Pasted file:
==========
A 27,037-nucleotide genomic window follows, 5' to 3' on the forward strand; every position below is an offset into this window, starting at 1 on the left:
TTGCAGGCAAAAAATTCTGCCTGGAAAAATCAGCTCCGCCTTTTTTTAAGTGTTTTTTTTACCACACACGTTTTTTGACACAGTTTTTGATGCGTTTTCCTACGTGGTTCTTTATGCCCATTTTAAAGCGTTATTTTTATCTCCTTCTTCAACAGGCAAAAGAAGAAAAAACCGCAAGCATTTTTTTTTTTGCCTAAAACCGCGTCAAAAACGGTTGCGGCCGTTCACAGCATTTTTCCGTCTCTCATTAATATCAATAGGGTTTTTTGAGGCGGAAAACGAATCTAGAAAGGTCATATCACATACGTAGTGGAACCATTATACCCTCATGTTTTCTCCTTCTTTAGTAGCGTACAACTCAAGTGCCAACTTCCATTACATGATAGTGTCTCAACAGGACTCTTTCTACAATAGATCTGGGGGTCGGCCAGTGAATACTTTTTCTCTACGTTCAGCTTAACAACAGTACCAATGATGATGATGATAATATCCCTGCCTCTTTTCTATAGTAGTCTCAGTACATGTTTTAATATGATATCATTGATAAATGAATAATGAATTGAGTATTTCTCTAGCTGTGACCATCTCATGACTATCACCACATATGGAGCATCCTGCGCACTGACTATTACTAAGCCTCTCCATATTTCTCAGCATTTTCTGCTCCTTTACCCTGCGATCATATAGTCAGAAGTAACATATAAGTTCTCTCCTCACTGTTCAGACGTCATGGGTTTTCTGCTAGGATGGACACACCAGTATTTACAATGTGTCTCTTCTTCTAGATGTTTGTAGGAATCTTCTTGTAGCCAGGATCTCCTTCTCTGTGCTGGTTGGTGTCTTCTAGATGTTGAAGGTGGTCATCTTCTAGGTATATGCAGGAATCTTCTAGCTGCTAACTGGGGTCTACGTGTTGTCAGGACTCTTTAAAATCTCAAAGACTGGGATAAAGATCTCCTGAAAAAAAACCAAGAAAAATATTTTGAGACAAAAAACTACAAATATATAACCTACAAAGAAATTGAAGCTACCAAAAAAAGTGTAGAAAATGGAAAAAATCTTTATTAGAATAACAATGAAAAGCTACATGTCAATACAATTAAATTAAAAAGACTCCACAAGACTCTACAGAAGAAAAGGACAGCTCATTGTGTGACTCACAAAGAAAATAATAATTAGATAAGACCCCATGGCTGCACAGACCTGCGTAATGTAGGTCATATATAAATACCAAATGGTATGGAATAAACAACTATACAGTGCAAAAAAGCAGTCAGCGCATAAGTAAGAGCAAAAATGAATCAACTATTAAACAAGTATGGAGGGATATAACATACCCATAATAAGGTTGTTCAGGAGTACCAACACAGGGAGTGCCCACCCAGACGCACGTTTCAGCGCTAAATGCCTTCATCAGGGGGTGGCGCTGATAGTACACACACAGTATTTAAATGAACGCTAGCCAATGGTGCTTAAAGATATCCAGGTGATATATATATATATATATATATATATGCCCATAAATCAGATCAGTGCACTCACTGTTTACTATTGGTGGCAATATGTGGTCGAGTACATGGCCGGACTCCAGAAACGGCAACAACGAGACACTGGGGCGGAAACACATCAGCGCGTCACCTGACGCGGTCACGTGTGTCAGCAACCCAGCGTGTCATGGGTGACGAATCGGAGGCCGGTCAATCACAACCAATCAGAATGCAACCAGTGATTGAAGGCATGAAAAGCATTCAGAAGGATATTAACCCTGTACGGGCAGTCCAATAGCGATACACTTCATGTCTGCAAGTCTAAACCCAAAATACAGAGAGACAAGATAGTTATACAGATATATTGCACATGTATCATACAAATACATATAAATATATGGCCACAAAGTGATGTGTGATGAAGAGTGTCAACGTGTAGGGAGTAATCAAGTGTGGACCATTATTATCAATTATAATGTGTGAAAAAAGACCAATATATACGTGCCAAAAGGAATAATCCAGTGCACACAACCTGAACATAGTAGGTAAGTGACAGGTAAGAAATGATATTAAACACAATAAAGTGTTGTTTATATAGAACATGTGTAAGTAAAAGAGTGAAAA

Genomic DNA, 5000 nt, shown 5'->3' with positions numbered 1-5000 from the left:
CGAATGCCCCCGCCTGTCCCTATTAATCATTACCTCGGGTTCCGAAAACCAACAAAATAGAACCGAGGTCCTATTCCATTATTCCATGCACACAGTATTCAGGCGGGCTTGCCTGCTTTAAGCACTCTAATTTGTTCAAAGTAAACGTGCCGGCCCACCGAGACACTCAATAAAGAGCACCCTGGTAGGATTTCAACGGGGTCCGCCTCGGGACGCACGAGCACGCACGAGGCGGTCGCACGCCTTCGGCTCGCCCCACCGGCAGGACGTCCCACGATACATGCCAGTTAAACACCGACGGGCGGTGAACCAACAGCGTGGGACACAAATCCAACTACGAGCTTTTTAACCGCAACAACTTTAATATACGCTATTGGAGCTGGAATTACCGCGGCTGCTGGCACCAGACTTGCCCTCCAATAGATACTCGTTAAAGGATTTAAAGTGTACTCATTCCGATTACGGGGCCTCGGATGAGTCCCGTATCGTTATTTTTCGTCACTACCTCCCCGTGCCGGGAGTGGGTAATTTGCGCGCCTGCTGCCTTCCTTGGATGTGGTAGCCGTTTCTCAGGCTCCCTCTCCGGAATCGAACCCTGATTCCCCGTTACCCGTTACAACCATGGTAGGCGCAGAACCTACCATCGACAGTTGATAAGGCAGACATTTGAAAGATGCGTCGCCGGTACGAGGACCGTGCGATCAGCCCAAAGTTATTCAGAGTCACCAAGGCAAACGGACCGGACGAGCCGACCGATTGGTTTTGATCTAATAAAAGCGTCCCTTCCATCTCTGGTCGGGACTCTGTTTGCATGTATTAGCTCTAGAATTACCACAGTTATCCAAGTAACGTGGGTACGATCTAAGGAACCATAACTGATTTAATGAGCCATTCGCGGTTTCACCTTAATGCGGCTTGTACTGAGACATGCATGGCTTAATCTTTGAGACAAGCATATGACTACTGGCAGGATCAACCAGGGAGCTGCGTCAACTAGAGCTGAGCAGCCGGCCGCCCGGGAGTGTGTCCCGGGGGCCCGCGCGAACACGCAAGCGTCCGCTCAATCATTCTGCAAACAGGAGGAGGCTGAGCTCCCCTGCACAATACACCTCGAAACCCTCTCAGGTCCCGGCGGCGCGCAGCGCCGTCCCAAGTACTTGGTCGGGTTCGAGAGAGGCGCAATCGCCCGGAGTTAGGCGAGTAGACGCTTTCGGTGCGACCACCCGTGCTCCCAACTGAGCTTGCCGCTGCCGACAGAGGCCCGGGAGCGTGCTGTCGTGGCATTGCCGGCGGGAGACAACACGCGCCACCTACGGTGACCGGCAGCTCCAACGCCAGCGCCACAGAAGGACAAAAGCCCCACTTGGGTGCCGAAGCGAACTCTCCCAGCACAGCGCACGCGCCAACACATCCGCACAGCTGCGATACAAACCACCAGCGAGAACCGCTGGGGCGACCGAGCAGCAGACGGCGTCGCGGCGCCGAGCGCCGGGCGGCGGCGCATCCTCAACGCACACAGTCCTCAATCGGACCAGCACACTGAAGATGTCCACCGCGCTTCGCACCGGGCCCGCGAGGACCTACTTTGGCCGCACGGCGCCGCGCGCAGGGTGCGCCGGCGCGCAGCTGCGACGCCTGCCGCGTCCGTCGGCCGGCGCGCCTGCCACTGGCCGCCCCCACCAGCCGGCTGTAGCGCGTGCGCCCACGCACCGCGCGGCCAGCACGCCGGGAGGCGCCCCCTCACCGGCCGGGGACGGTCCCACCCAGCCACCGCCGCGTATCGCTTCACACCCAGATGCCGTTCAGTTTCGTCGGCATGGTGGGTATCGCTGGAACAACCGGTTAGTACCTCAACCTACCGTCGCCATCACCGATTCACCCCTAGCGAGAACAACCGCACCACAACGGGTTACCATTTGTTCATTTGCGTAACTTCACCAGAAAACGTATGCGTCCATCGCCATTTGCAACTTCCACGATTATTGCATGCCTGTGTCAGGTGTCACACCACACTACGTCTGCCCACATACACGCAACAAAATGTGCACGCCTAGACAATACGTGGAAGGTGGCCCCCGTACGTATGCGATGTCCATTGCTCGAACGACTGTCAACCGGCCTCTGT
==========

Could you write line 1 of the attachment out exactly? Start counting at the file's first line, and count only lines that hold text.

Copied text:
A 27,037-nucleotide genomic window follows, 5' to 3' on the forward strand; every position below is an offset into this window, starting at 1 on the left: